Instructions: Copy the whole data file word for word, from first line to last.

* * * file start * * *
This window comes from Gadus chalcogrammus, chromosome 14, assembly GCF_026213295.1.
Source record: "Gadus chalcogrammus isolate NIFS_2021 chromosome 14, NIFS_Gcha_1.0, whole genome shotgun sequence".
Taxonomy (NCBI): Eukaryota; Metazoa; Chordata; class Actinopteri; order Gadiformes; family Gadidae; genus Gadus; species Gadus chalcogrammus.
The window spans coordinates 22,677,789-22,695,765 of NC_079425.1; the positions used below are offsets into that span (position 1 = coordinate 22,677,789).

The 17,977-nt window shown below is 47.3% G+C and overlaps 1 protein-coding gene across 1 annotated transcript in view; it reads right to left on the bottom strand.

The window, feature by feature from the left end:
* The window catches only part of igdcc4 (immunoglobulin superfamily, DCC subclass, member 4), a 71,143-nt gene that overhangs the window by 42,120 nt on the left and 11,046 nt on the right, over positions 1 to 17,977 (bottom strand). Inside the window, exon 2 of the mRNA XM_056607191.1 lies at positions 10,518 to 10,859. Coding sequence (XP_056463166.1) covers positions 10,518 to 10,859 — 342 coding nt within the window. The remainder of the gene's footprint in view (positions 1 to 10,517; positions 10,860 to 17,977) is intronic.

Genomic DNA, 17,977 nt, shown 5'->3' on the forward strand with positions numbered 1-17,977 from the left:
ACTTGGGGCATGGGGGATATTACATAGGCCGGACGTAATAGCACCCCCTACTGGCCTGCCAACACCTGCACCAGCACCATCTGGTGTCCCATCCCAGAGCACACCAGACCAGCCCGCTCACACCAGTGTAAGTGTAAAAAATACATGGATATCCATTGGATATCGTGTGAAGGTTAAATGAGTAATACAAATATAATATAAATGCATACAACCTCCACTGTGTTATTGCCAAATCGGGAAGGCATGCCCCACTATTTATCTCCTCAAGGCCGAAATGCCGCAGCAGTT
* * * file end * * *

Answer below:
This window comes from Gadus chalcogrammus, chromosome 14, assembly GCF_026213295.1.
Source record: "Gadus chalcogrammus isolate NIFS_2021 chromosome 14, NIFS_Gcha_1.0, whole genome shotgun sequence".
Taxonomy (NCBI): Eukaryota; Metazoa; Chordata; class Actinopteri; order Gadiformes; family Gadidae; genus Gadus; species Gadus chalcogrammus.
The window spans coordinates 22,677,789-22,695,765 of NC_079425.1; the positions used below are offsets into that span (position 1 = coordinate 22,677,789).

The 17,977-nt window shown below is 47.3% G+C and overlaps 1 protein-coding gene across 1 annotated transcript in view; it reads right to left on the bottom strand.

The window, feature by feature from the left end:
* The window catches only part of igdcc4 (immunoglobulin superfamily, DCC subclass, member 4), a 71,143-nt gene that overhangs the window by 42,120 nt on the left and 11,046 nt on the right, over positions 1 to 17,977 (bottom strand). Inside the window, exon 2 of the mRNA XM_056607191.1 lies at positions 10,518 to 10,859. Coding sequence (XP_056463166.1) covers positions 10,518 to 10,859 — 342 coding nt within the window. The remainder of the gene's footprint in view (positions 1 to 10,517; positions 10,860 to 17,977) is intronic.

Genomic DNA, 17,977 nt, shown 5'->3' on the forward strand with positions numbered 1-17,977 from the left:
ACTTGGGGCATGGGGGATATTACATAGGCCGGACGTAATAGCACCCCCTACTGGCCTGCCAACACCTGCACCAGCACCATCTGGTGTCCCATCCCAGAGCACACCAGACCAGCCCGCTCACACCAGTGTAAGTGTAAAAAATACATGGATATCCATTGGATATCGTGTGAAGGTTAAATGAGTAATACAAATATAATATAAATGCATACAACCTCCACTGTGTTATTGCCAAATCGGGAAGGCATGCCCCACTATTTATCTCCTCAAGGCCGAAATGCCGCAGCAGTT